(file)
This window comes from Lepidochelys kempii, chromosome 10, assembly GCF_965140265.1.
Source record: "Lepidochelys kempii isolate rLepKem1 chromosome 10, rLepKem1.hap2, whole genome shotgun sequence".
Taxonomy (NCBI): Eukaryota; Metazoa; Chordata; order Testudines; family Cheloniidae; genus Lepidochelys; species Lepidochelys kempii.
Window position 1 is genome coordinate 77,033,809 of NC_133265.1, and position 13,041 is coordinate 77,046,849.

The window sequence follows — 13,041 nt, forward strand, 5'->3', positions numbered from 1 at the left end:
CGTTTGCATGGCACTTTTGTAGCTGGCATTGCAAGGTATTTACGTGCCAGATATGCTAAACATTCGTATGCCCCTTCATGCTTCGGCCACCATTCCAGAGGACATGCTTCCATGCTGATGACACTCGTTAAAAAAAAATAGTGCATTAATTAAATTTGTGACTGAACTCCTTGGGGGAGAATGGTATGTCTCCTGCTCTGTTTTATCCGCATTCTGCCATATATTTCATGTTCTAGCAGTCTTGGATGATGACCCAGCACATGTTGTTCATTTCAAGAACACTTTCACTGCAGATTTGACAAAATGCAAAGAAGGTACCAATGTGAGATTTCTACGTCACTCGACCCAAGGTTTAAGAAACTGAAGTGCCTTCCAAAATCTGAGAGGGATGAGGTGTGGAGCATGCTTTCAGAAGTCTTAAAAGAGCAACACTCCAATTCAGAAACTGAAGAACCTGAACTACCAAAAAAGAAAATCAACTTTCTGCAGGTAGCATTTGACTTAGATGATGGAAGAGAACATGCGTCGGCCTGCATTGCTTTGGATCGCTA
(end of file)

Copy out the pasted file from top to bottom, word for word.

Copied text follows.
This window comes from Lepidochelys kempii, chromosome 10, assembly GCF_965140265.1.
Source record: "Lepidochelys kempii isolate rLepKem1 chromosome 10, rLepKem1.hap2, whole genome shotgun sequence".
Taxonomy (NCBI): Eukaryota; Metazoa; Chordata; order Testudines; family Cheloniidae; genus Lepidochelys; species Lepidochelys kempii.
Window position 1 is genome coordinate 77,033,809 of NC_133265.1, and position 13,041 is coordinate 77,046,849.

The window sequence follows — 13,041 nt, forward strand, 5'->3', positions numbered from 1 at the left end:
CGTTTGCATGGCACTTTTGTAGCTGGCATTGCAAGGTATTTACGTGCCAGATATGCTAAACATTCGTATGCCCCTTCATGCTTCGGCCACCATTCCAGAGGACATGCTTCCATGCTGATGACACTCGTTAAAAAAAAATAGTGCATTAATTAAATTTGTGACTGAACTCCTTGGGGGAGAATGGTATGTCTCCTGCTCTGTTTTATCCGCATTCTGCCATATATTTCATGTTCTAGCAGTCTTGGATGATGACCCAGCACATGTTGTTCATTTCAAGAACACTTTCACTGCAGATTTGACAAAATGCAAAGAAGGTACCAATGTGAGATTTCTACGTCACTCGACCCAAGGTTTAAGAAACTGAAGTGCCTTCCAAAATCTGAGAGGGATGAGGTGTGGAGCATGCTTTCAGAAGTCTTAAAAGAGCAACACTCCAATTCAGAAACTGAAGAACCTGAACTACCAAAAAAGAAAATCAACTTTCTGCAGGTAGCATTTGACTTAGATGATGGAAGAGAACATGCGTCGGCCTGCATTGCTTTGGATCGCTA